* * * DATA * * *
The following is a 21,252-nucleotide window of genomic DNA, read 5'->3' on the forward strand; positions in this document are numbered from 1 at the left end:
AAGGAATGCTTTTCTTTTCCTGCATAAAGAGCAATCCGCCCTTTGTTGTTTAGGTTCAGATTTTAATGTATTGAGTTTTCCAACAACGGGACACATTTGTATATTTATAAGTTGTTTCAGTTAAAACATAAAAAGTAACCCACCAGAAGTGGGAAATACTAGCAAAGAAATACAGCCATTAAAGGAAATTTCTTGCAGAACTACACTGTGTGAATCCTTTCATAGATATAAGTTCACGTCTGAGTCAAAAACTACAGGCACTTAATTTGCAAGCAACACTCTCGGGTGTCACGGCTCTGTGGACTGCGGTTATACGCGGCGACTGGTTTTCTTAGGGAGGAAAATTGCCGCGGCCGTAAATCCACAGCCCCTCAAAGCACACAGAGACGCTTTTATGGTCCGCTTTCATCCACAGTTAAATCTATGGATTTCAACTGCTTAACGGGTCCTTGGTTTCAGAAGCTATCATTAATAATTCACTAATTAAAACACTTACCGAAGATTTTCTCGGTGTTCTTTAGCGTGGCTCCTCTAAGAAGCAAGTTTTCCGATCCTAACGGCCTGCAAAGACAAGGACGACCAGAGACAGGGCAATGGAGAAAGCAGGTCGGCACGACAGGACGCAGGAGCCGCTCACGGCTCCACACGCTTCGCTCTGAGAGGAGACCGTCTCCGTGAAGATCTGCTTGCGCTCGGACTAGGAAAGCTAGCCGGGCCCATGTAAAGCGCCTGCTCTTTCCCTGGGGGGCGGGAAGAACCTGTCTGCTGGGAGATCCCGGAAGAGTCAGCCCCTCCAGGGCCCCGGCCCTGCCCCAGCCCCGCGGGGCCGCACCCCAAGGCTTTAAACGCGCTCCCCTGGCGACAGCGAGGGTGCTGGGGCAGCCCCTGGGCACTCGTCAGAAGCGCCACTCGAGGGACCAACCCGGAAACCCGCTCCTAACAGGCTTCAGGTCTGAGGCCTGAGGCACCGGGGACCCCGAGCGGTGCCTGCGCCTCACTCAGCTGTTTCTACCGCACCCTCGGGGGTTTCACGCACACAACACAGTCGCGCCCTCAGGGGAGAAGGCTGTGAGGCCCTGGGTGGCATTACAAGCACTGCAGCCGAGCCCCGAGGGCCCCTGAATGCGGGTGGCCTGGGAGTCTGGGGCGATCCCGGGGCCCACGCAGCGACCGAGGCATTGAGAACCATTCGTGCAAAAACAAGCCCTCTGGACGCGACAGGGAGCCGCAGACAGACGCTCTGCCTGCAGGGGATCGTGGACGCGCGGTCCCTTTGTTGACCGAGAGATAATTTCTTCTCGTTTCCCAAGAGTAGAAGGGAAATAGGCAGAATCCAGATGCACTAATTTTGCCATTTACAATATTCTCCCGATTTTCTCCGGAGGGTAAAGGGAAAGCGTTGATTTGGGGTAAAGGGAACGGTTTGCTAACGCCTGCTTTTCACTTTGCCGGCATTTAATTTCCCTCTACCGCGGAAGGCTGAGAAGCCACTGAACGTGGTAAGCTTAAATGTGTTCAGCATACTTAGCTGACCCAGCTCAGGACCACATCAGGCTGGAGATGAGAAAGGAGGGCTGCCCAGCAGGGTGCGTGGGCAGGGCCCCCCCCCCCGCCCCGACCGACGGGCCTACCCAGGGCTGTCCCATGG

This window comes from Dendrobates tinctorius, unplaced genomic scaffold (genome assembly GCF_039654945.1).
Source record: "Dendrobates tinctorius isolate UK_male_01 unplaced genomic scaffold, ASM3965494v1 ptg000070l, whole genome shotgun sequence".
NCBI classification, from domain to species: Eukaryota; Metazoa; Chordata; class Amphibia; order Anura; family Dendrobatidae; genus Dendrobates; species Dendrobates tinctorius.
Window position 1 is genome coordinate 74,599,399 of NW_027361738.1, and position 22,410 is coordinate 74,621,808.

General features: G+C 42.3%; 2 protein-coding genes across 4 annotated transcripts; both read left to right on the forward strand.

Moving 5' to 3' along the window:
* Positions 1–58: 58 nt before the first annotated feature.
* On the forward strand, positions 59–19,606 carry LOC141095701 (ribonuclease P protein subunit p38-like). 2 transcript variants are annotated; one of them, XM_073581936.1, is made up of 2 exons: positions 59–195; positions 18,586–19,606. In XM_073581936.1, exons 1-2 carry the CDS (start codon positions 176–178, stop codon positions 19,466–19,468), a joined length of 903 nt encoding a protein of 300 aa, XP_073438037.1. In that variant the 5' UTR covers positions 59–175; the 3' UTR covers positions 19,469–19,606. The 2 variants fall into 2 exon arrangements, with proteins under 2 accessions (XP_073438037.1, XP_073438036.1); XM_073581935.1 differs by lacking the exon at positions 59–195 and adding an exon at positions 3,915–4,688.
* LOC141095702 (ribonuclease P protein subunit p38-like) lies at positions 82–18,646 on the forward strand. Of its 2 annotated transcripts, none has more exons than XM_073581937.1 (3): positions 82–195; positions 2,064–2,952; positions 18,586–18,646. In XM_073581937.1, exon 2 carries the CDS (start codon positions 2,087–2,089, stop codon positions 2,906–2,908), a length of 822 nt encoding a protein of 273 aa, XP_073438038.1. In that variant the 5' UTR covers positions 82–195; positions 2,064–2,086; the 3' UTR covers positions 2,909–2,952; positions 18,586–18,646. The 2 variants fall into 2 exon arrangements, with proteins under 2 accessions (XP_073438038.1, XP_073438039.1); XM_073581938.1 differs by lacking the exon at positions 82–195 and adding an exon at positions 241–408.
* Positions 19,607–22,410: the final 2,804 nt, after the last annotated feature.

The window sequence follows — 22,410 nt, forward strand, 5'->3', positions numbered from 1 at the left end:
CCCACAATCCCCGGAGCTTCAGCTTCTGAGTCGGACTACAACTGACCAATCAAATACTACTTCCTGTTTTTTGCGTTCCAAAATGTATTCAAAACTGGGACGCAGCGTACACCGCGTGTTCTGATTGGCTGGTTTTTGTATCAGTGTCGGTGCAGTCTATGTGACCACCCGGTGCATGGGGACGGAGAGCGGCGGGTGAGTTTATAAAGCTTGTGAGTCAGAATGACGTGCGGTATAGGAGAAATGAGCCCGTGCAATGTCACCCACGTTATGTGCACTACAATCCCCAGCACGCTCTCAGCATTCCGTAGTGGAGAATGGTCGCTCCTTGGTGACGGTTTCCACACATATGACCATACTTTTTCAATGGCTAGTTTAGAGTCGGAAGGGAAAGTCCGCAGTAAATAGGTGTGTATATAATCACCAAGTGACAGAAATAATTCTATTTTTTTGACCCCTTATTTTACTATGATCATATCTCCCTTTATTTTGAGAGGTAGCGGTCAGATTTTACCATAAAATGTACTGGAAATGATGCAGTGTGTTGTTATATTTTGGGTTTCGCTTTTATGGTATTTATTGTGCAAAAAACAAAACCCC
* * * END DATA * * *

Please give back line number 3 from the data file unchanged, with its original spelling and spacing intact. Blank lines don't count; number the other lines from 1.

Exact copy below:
This window comes from Dendrobates tinctorius, unplaced genomic scaffold (genome assembly GCF_039654945.1).